Are the very real pleasures of being an American in 2011 underrepresented in our fiction? Are the very real terrors of living in other, less functional cultures adequately taken into account when we critique our own? If America is sick, what is the exact nature of the illness?” —
[Warning: this is a Tragos rant you are about to read.]
Sometimes what depresses me about the notion of American fiction is the phrase “American fiction”. Why is the phrase “American fiction” a little depressing, like sitting on a mustard colored couch listening to Donovan?
It shouldn’t be. Hearing “uh-meh-ri-kan fik-shun” should make me say “oh yeah…exciting stuff”; but it never does.
Take the words, “the novel,” or “essays,” or “lyric poems,” or “graphic novel,” or what have you; they give me a little charge. This could be because I drank too much Capri Sun and Tang as a young child. But it might also have something to do with inclusiveness.
The word “fiction” says with a nasally accent that you better, Mr. or Ms., limn some essence of American-ness. You better “capture” (always “capturing”) the “experience” of this thing we call America.
But a “poem”? O.K. Now you’re hanging out not only with Whitman, but also with the Canadian Anne Carson; not only with Marianne Moore, but also with Rimbaud, Leopardi, Qian Qi, Sappho, Neruda, Juana Inés de la Cruz, Baudelaire, Petrarca, Pushkin, and why not: Homer.
A “novel”? It doesn’t need to be “great” or “American” (even if it is both those things), because it’s also grabbing a beer with Austen, Petronius, Stendhal, Vargas Llosa, Achebe, Xueqin, Murakami, Tolstoy, Bolaño, Calvino…whoever shows up for a pint that night.
I was born and raised in San Diego. No matter what I do, think or write, my world and perspective are “American”. I don’t need to try to “engage my culture,” or worry about representing the pleasures or terrors of the American scene. These are ways of thinking I can’t help, for better or worse.
For example. Right now I live in Turkey. I could put the pen to paper right now with the sole intention of writing an epic poem about life in Ankara. It would be an American epic poem. For better or worse. (Fear not: I have no intention of writing an epic poem about life in Ankara.)
Does this limit me, this inevitable ineluctable Americanosity? Yes, to some extent. But also no. Because that’s what reading is for. When Orhan Pamuk writes about Istanbul, that’s my chance, as a reader, to understand the health, sickness, wonder and terror of his Turkish universe. More importantly, it’s my chance to read another novel. A novel that’s in conversation with Balzac, Proust and Faulkner, and with all the worlds and visions rolled into Pamuk’s living and writing mind.
To me, this isn’t at all about a forced cosmopolitanism, about the number of visas and stamps you’ve collected in your passport. It’s about telling “fiction” to go screw itself. Who needs one more night drinking fancy cocktails with a nasally, anxiety-ridden killjoy anyhow?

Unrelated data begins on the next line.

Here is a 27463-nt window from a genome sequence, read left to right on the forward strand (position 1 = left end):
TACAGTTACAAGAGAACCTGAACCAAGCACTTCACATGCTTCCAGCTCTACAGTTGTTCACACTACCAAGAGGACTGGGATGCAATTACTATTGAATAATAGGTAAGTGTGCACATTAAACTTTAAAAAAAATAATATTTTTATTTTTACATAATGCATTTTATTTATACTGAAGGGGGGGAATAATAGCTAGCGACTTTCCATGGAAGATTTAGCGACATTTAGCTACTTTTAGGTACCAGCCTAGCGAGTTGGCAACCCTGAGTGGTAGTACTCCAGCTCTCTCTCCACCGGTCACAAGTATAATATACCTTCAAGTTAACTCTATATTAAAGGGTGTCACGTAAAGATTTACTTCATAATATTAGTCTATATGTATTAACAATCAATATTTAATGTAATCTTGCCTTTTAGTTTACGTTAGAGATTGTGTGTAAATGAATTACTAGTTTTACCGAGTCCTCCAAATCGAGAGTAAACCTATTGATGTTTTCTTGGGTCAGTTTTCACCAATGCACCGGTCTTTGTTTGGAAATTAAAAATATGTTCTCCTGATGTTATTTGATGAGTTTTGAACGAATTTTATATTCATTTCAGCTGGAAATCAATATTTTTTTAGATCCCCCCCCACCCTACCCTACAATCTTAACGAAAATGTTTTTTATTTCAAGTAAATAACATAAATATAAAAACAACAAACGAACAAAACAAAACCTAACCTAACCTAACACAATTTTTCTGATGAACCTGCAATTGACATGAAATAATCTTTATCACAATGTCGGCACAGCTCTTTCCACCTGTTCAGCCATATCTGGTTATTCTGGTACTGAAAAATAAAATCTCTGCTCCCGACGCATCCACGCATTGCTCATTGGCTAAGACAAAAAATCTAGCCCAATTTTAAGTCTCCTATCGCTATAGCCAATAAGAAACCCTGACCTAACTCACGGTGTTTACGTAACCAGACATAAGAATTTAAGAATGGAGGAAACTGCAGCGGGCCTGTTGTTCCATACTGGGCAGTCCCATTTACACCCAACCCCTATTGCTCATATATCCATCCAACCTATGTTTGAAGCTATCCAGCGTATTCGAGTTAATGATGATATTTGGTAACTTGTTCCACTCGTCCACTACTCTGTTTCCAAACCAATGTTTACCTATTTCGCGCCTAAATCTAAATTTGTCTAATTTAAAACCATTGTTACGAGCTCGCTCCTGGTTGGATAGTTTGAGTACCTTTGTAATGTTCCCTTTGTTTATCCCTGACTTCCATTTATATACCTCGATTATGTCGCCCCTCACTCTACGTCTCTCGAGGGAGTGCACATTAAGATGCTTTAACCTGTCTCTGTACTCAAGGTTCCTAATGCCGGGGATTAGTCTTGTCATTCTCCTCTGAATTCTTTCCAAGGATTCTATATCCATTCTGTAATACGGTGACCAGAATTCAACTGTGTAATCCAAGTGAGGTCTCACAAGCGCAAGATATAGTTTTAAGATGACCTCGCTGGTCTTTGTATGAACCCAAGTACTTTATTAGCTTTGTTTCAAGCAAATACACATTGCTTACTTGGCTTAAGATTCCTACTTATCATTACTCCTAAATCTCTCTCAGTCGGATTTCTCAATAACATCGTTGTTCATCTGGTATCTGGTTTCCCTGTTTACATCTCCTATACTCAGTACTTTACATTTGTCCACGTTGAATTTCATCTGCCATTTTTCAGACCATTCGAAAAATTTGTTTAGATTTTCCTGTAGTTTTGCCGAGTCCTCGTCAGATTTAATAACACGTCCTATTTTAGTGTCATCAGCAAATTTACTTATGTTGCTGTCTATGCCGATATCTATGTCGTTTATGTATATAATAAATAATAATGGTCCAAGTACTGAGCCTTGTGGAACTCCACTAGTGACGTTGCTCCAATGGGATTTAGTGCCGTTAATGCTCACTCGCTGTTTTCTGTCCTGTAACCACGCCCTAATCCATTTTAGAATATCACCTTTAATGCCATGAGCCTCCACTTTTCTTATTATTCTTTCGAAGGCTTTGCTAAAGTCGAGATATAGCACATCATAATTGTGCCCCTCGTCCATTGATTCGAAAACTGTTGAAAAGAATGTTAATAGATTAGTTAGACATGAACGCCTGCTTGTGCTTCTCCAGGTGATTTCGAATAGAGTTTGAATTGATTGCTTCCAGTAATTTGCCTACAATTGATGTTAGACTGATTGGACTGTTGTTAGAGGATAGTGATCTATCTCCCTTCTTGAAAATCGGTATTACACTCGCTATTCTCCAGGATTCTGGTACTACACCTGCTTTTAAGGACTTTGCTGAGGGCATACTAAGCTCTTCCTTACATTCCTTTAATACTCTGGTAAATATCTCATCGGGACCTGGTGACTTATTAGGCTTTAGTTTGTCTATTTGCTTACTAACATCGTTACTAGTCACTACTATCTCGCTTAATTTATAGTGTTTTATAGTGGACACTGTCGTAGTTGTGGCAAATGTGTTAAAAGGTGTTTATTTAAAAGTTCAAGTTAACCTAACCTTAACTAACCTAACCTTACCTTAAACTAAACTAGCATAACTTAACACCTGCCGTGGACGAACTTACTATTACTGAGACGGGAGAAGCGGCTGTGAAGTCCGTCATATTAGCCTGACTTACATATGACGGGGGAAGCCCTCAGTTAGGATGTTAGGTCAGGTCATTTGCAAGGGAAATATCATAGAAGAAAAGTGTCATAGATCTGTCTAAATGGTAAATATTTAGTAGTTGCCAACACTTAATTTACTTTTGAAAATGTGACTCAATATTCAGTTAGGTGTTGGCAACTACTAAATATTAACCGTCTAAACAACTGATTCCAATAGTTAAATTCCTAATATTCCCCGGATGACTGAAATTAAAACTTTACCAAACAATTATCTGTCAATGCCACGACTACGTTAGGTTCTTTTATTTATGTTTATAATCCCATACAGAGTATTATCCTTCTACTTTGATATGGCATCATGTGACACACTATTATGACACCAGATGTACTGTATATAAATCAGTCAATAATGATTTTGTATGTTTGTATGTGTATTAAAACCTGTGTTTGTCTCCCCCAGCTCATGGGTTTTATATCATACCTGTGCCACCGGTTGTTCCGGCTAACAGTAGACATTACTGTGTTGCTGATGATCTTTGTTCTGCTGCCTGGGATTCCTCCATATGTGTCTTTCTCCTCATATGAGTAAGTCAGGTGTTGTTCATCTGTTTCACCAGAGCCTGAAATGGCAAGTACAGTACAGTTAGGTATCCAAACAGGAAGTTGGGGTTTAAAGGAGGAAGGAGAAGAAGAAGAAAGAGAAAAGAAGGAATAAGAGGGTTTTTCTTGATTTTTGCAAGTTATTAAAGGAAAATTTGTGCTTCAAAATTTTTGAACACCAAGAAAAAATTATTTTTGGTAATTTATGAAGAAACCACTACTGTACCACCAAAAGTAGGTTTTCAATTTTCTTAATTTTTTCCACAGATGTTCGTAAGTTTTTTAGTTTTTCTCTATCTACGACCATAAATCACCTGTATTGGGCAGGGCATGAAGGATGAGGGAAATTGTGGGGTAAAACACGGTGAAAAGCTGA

(P.S.: For anyone who thinks my opposition to the phrase “American fiction” is a little crazy, note that when I was in sixth grade, I made a list of 78 words I strongly believed should be removed from the English language. “Muffin” and “pumpernickel” were among those words.)
[Jorge Luis Borges: Historia de la eternidad. Emecé Editores, 1953, my translation]
I have always felt guilty for sometimes preferring the abstract and general to the concrete and specific. If I were a better person I’d only write Anglo-Saxon monosyllables that mark out not just rocks and lizards, but panetellerite and plumed basilisks. And specifically the ones under your feet (not directly in the latter case, I hope).
But the dirty truth is that I fall headlong for classifications, schemas, generalizations, brands and rankings. For a while I thought this was a moral failing, but now I more comfortably attribute it to having spent too much of my childhood baking in the sun.
The thought, then, that all the “details” endure by grace of the generic? That, my friends, is a consolation and a half.
That there is a Book somewhere tolerating (stomaching!) the presence of this tawny, dampstained, pencil-scratched, black-cased, dust-jacketless library edition of History of Eternity splayed on my blond-wood desk would surely please our man Borges, wherever he might be in his labyrinth in the sky.
Lo genérico puede ser más intenso que lo concreto. Casos ilustrativos no faltan. De chico, veraneando en el norte de la provincia, la llanura redonda y los hombres que mateaban en la cocina me interesaron, pero mi felicidad fue terrible cuando supe que ese redondel era “pampa”, y esos varones, “gauchos”. Igual, el imaginativo que se enamora. Lo genérico (el repetido nombre, el tipo, la patria, el destino adorable que le atribuye) prima sobre los rasgos individuales, que se toleran en gracia de lo anterior.
Lee in John Steinbeck’s East of Eden (via goyago)
Steinbeck on understanding America
It turns out that Whorf was wrong, but Chomskey wasn’t exactly right: to some extent our language does in fact make us see the world a bit differently.
P.S.: I am a south paw who bats east handed.
I remember reading Blood Meridian for the first time in San Francisco. It was as if I were a child taken on a camping trip to the desert, but left there on my own to wander among the cacti and snakes. I wondered if I’d ever be found.
After a few hours, I tried to escape by way of sleep, but the Judge, the Kid, the grotesquerie of McCarthy’s West, they all slithered into my dreams.
Which way to the egress, was the question. The answer, after desperate reflection, was obvious all along. P.G. Wodehouse.
For the next three nights, I read Blood Meridian until near midnight. Set the damn thing down. Then burned the 12am oil with Jeeves, Bertie, Agatha, Gussie, and Tuppie.
An invaluable lesson, and a prime reason I’ll never respect Hollywood until they start giving more Best Picture Oscars to comedies.